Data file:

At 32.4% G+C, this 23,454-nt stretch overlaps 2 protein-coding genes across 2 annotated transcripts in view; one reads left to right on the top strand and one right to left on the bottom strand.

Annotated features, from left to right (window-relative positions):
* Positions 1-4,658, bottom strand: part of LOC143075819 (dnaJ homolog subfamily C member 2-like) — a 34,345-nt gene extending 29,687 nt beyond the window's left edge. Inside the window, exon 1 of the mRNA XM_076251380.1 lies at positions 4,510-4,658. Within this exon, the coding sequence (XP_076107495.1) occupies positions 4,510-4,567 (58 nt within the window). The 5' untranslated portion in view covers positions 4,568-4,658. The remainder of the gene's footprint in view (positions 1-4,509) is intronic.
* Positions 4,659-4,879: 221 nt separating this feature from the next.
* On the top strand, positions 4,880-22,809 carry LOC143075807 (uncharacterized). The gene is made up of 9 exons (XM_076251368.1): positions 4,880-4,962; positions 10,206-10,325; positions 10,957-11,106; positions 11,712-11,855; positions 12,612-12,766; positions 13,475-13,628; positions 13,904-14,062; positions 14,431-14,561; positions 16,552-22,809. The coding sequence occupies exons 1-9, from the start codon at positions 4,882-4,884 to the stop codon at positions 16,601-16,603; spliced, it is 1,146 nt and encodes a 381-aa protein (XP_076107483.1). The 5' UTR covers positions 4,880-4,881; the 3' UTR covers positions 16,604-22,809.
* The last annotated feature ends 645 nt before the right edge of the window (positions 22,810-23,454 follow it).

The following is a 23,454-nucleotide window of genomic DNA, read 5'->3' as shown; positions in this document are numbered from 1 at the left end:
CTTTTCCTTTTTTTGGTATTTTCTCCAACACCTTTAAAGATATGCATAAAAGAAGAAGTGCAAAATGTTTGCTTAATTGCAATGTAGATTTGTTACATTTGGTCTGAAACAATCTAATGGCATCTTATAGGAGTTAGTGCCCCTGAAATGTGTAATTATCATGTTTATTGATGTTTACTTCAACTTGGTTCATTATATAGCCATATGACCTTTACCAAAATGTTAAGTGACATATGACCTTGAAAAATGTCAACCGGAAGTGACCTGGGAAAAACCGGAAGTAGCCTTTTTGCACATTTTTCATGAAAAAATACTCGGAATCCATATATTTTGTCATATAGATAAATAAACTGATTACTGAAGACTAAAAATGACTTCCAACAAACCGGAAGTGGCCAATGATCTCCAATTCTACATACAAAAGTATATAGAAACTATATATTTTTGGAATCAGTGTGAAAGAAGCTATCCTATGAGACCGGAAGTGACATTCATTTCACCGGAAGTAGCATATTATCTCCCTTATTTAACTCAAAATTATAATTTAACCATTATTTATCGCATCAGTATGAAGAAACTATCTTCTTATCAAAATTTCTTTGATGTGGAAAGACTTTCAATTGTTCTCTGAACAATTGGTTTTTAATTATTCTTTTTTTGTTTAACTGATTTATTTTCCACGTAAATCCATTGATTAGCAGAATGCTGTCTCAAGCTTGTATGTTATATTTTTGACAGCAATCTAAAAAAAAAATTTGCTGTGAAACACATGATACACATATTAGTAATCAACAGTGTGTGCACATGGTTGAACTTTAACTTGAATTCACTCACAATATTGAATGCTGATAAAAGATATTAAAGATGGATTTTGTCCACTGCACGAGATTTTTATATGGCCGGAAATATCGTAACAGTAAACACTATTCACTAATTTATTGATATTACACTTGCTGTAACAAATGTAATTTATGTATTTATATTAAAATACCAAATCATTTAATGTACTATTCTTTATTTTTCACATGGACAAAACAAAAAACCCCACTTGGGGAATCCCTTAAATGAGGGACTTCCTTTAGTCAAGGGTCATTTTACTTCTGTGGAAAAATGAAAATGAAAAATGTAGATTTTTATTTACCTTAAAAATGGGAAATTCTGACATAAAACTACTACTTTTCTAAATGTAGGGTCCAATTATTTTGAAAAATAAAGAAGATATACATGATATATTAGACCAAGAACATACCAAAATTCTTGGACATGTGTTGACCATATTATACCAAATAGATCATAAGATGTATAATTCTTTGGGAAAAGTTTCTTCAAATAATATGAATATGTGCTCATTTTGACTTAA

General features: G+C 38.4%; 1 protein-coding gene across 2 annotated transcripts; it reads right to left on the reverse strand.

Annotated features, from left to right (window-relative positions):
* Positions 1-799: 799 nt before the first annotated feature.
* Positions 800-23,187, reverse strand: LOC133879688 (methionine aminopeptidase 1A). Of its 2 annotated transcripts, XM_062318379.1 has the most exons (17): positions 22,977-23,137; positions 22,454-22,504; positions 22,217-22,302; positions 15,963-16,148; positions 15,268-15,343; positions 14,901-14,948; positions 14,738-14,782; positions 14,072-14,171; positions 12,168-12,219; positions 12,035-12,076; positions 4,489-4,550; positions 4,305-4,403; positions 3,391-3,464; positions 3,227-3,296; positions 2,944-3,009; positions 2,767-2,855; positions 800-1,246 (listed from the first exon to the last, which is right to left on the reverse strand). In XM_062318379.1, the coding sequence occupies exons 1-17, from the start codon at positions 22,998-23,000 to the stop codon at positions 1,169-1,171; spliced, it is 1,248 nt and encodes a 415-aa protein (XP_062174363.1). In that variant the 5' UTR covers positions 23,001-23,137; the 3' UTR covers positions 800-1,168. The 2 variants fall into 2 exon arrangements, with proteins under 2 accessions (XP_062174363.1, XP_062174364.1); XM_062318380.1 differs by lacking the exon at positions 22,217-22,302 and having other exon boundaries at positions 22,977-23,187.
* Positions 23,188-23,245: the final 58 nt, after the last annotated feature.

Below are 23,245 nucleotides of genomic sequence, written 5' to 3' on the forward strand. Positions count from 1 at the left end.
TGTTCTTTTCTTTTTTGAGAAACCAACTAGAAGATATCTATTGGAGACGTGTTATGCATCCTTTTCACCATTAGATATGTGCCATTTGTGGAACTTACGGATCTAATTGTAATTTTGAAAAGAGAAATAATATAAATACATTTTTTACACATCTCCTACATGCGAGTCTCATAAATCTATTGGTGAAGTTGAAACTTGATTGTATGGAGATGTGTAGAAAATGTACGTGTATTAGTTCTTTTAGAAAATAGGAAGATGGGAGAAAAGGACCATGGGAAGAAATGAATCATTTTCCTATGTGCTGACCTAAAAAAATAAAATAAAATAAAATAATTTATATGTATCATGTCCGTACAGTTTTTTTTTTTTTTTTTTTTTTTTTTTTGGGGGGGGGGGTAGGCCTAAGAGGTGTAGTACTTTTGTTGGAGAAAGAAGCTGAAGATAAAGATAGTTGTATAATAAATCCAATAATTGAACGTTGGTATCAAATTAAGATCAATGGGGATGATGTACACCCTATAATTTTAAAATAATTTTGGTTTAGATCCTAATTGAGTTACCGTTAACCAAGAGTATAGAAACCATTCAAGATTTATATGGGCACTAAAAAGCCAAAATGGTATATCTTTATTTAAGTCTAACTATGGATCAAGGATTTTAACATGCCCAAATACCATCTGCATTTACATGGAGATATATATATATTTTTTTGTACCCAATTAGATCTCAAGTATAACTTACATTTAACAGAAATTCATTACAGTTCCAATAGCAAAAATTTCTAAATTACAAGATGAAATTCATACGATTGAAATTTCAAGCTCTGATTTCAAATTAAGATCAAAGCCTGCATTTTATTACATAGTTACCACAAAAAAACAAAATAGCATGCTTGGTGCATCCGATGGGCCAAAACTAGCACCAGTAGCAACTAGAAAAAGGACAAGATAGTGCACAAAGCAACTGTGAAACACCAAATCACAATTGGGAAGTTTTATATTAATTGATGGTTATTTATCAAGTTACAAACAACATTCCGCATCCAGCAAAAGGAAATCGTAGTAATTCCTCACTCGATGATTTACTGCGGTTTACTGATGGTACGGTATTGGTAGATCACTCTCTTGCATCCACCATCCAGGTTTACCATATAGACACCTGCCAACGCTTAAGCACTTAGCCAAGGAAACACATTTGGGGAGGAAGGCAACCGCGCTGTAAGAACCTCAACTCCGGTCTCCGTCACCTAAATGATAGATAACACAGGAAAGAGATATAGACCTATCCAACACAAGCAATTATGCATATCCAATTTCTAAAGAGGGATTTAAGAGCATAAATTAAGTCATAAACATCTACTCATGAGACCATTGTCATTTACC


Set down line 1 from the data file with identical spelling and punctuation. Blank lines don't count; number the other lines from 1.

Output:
At 32.4% G+C, this 23,454-nt stretch overlaps 2 protein-coding genes across 2 annotated transcripts in view; one reads left to right on the top strand and one right to left on the bottom strand.